18. Reinventing Batteries for Grid Storage

    ScienceCinema (OSTI)

    Banerjee, Sanjoy

    2013-05-29T23:59:59.000Z

    The City University of New York's Energy Institute, with the help of ARPA-E funding, is creating safe, low cost, rechargeable, long lifecycle batteries that could be used as modular distributed storage for the electrical grid. The batteries could be used at the building level or the utility level to offer benefits such as capture of renewable energy, peak shaving and microgridding, for a safer, cheaper, and more secure electrical grid.

  19. Reinventing Batteries for Grid Storage

    SciTech Connect (OSTI)

    Banerjee, Sanjoy

    2012-01-01T23:59:59.000Z

    The City University of New York's Energy Institute, with the help of ARPA-E funding, is creating safe, low cost, rechargeable, long lifecycle batteries that could be used as modular distributed storage for the electrical grid. The batteries could be used at the building level or the utility level to offer benefits such as capture of renewable energy, peak shaving and microgridding, for a safer, cheaper, and more secure electrical grid.

  20. 9/10/2002 Internet/Grid Computing -Fall 2002 1 What is Performance for Internet/Grid Computation?

    E-Print Network [OSTI]

    Browne, James C.

    - Fall 2002 7 What is Performance for Internet/Grid Computation? Relative Speed/Cost of Computation is Performance for Internet/Grid Computation? Speed up for distributed parallel execution 1. Parallelizability9/10/2002 Internet/Grid Computing - Fall 2002 1 What is Performance for Internet/Grid Computation

  1. Sandia Energy - Distribution Grid Integration

    Broader source: All U.S. Department of Energy (DOE) Office Webpages (Extended Search)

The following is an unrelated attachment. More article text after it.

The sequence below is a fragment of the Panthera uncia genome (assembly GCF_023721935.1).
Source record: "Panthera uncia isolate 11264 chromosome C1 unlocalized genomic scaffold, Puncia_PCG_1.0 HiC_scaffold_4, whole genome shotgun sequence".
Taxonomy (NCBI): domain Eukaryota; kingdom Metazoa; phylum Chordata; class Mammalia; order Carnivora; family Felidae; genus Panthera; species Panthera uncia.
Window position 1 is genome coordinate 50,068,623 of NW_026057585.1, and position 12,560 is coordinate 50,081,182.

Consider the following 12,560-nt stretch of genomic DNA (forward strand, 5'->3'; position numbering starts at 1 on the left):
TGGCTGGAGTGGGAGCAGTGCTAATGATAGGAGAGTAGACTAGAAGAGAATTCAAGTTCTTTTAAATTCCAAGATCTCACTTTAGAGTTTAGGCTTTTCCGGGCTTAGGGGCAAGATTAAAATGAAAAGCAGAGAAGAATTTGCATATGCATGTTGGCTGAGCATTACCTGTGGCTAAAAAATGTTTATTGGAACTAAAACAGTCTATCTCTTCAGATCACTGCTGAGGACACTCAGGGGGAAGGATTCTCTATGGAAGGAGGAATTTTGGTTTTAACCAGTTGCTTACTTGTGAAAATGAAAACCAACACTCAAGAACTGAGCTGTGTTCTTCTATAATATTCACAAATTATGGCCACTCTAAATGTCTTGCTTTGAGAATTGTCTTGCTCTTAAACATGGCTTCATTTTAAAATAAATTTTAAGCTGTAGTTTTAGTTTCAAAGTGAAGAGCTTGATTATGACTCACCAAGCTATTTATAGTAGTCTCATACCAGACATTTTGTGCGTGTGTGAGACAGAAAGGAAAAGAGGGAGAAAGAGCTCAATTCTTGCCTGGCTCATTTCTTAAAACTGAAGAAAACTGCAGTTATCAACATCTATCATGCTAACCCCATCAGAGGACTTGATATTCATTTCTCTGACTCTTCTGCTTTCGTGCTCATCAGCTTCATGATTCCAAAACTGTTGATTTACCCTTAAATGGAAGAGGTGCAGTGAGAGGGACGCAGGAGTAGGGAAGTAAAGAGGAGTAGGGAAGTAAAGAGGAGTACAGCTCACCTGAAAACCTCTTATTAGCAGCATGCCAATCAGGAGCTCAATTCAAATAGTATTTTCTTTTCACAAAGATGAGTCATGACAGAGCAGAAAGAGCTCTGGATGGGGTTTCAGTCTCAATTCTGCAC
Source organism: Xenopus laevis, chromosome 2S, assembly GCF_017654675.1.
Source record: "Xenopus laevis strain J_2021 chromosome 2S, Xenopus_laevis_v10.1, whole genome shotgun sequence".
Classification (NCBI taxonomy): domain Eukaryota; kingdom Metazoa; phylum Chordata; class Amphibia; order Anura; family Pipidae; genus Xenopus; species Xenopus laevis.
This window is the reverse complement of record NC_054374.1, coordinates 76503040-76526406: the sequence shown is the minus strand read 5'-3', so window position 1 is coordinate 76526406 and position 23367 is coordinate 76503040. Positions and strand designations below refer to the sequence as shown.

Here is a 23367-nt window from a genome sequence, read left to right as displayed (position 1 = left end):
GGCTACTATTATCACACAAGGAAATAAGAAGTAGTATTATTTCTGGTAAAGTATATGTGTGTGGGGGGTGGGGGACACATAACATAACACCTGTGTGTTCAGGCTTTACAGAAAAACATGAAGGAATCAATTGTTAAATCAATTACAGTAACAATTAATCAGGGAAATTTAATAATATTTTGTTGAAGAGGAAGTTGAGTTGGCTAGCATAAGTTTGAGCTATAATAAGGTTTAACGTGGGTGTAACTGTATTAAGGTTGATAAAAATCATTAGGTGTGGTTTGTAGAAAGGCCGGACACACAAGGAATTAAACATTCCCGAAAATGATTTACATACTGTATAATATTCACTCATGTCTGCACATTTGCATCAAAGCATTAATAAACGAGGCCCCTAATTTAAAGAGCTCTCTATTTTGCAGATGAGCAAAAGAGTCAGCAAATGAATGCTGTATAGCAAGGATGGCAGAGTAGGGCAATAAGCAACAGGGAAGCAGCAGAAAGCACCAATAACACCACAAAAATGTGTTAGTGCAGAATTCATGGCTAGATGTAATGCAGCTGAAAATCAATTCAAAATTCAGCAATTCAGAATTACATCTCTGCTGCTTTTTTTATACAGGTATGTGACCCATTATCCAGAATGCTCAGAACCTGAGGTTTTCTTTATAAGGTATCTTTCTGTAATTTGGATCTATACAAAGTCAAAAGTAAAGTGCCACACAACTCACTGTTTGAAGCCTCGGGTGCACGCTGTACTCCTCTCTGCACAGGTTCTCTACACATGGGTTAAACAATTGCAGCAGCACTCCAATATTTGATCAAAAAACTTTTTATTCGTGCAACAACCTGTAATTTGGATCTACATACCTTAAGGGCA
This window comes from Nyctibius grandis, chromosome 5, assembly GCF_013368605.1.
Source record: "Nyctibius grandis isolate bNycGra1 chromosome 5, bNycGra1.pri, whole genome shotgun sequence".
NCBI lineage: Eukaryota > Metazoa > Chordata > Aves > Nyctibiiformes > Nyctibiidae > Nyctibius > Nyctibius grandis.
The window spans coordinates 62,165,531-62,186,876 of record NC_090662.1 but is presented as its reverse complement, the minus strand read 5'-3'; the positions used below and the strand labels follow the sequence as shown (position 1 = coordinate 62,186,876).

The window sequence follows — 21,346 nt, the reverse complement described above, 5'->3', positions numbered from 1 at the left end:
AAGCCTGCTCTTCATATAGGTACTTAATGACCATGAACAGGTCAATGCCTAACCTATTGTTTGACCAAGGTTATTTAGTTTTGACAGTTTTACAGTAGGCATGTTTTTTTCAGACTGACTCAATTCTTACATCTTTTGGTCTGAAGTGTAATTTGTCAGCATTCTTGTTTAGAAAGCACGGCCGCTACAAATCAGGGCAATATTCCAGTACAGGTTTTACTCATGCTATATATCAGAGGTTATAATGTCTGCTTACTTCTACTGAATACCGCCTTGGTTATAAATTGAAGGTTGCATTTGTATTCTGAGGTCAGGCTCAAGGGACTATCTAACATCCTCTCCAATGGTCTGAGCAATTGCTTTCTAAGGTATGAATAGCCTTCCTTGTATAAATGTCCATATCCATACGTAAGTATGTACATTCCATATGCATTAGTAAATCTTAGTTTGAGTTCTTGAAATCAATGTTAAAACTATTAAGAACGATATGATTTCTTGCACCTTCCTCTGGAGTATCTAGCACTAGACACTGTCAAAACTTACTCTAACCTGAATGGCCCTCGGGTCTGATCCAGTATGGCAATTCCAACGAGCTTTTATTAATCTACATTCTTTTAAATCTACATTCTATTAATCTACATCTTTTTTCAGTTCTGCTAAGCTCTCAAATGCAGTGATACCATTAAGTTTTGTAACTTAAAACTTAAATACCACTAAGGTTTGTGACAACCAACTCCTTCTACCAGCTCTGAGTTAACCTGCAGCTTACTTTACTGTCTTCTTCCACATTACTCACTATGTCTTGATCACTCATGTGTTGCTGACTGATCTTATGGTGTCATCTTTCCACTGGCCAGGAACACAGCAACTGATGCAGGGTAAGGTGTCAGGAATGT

AFDC Printable Version Share this resource Send a link to EERE: Alternative Fuels Data Center Home Page to someone by E-mail Share EERE: Alternative Fuels Data Center Home Page on Facebook Tweet about EERE: Alternative Fuels Data Center Home Page on Twitter Bookmark EERE: Alternative1 First Use of Energy for All Purposes (Fuel and Nonfuel), 2002; Level: National5Sales for4,645U.S. DOE Office of Scienceand RequirementsCoatings Initiated at PNNL's SequimReactors ToDecision

  2. Workplace Charging Challenge Partner: UCLA Smart Grid Energy...

    Office of Energy Efficiency and Renewable Energy (EERE) Indexed Site

    as part of its ongoing research on the topics of Electric Vehicle Integration Automated Demand Response Microgrids, and Distributed and Renewable Integration, and Energy Storage...

  3. Coordinating Automated Vehicles via Communication

    E-Print Network [OSTI]

    Bana, Soheila Vahdati

    2001-01-01T23:59:59.000Z

    1.1 Vehicle Automation . . . . . . . . . . . 1.1.1 Controlareas of technology in vehicle automation and communicationChapter 1 Introduction Vehicle Automation Automation is an

  4. Earth resistivity measurement near substation ground grids

    SciTech Connect (OSTI)

    Lodwig, S.G.; Mateja, S.A. [ComEd, Chicago, IL (United States)

    1996-11-01T23:59:59.000Z